Thereâ€™s a lot that goes into these decisions. Economics, for instance. Companies sourcing raw material, equipment or capital goods from China will have to pay more. While each commodity will have its unique pricing mechanisms, this will impact corporate balance sheets in the short term through investments that could be 20-30% higher. But amortised over a decade or two, the annual impact on the profit and loss statement, and the resultant valuation on stock markets would be less affected and spread out. With Chinese aggression serving as a political unifier, citizens are consciously discarding Chinese goods in favour of Made in India labels. Consumers are making the case as well. Here, Indian companies need to up their game, at least on quality if not on price. Appleâ€™s Made in India iPhone 11 is in the market, while its SE2 range is expected in September. The two, economics and consumer behaviour, are linked.
Indiaâ€™s boards are not alone. Conversations of decoupling are happening across the world. The US may want to use its own economic-hegemonic extensions to prevent Huawei from entering Brazil, for instance. But the real decision to keep Huawei out comes from 9,000 km away, in the boardroom of Telecom Italia, which has excluded Huawei from its core network in a 5G tender; this exclusion applied to the companyâ€™s operations in Italy as well as Brazil. On 14 July 2020, three Portuguese telecommunications firms â€“ NOS, Vodafone and Altice â€“ that cover the country said they would not allow Huawei equipment in the core systems of their 5G networks. To the East, the Japanese government will be paying Japanese companies to move their factories out of China to Japan or Southeast Asia; putting its money where its mouth is, the government has budgeted half-a-billion dollars for this transition. This would be the paramount agenda for the boards of 57 companies that expect to receive this money. To its west, South Korean tech giant Samsung has decided to end production in its last computer factory in China â€“ China will remain a market but not a production hub anymore, the company said.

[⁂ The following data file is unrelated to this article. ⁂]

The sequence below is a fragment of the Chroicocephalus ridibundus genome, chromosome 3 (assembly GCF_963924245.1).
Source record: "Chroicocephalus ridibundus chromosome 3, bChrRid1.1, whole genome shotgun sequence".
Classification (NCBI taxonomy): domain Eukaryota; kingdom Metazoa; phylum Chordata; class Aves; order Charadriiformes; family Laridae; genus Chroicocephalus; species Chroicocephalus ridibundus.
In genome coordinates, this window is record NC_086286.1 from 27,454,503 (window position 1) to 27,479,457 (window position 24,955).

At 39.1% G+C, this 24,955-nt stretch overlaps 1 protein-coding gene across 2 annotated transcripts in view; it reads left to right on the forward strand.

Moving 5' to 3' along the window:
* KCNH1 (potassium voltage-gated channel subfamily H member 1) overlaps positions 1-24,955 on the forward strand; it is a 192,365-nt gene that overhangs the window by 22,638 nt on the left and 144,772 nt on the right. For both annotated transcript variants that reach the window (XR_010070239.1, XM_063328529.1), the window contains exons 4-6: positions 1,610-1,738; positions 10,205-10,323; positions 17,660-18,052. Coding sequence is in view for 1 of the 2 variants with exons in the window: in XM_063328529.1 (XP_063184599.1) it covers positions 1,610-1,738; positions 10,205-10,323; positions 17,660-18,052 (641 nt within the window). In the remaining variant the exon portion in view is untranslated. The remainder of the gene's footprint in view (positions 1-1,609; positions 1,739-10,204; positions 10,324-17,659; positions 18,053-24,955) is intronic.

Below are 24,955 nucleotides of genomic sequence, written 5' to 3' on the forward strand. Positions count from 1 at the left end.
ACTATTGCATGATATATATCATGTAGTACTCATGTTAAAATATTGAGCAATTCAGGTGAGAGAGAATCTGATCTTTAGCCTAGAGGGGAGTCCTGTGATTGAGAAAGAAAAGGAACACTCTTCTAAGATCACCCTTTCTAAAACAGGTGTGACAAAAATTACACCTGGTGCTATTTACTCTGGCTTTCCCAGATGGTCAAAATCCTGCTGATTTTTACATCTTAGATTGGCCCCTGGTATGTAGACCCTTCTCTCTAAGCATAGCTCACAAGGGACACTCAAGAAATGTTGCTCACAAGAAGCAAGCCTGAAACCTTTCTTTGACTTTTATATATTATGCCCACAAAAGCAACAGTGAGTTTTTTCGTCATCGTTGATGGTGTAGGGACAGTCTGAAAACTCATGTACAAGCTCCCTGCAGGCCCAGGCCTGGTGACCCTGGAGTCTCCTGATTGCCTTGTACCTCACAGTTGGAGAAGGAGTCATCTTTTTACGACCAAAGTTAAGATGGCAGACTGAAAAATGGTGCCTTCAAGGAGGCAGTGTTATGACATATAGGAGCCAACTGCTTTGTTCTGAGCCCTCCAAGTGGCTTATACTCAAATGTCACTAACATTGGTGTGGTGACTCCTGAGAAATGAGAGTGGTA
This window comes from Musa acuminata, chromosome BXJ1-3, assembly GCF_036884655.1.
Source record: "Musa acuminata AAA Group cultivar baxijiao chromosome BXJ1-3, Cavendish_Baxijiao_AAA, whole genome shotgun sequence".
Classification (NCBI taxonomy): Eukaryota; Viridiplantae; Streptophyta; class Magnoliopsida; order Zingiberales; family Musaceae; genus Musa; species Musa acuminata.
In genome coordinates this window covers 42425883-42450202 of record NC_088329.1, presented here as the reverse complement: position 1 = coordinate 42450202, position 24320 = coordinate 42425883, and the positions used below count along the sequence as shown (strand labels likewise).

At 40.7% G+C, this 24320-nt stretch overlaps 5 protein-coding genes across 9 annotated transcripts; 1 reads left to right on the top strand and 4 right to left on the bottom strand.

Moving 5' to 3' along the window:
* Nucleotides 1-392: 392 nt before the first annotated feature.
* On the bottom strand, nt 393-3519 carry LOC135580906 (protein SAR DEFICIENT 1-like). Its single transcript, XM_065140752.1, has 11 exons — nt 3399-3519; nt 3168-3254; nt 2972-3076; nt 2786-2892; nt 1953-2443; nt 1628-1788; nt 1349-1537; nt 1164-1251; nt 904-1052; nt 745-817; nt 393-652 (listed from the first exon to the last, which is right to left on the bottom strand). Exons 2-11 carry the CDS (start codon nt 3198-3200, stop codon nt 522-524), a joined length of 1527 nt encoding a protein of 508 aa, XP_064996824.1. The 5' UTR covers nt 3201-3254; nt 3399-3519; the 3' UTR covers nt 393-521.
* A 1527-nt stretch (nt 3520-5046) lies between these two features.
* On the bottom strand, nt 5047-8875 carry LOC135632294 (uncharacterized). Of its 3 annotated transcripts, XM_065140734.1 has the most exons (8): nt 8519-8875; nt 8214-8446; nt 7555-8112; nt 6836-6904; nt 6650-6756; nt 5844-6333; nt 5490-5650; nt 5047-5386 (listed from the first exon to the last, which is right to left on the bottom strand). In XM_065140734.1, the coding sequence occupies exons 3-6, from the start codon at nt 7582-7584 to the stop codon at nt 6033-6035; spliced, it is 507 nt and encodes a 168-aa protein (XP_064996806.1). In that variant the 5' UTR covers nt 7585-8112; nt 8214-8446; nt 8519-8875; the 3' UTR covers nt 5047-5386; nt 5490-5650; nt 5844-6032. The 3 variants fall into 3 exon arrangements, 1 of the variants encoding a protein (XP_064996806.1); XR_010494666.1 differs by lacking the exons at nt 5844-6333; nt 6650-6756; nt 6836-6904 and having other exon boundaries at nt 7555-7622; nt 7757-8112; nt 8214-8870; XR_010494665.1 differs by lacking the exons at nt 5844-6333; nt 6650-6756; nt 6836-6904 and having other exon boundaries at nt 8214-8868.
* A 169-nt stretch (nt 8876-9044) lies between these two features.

Not always are boardrooms in tune with government decisions. In Germany, for instance, while the government has not decided on whether to ban Huawei and while Huawei has asked the government that it not be excluded from the countryâ€™s 5G rollout, the company in focus is Deutsche Telekom, which opposes the ban on Huawei. Quoting analysts and industry sources, a Reuters report stated that Deutsche Telekom is seeking to pre-empt such an outcome by rolling out most of its 5G network before a political decision is taken by September 2020.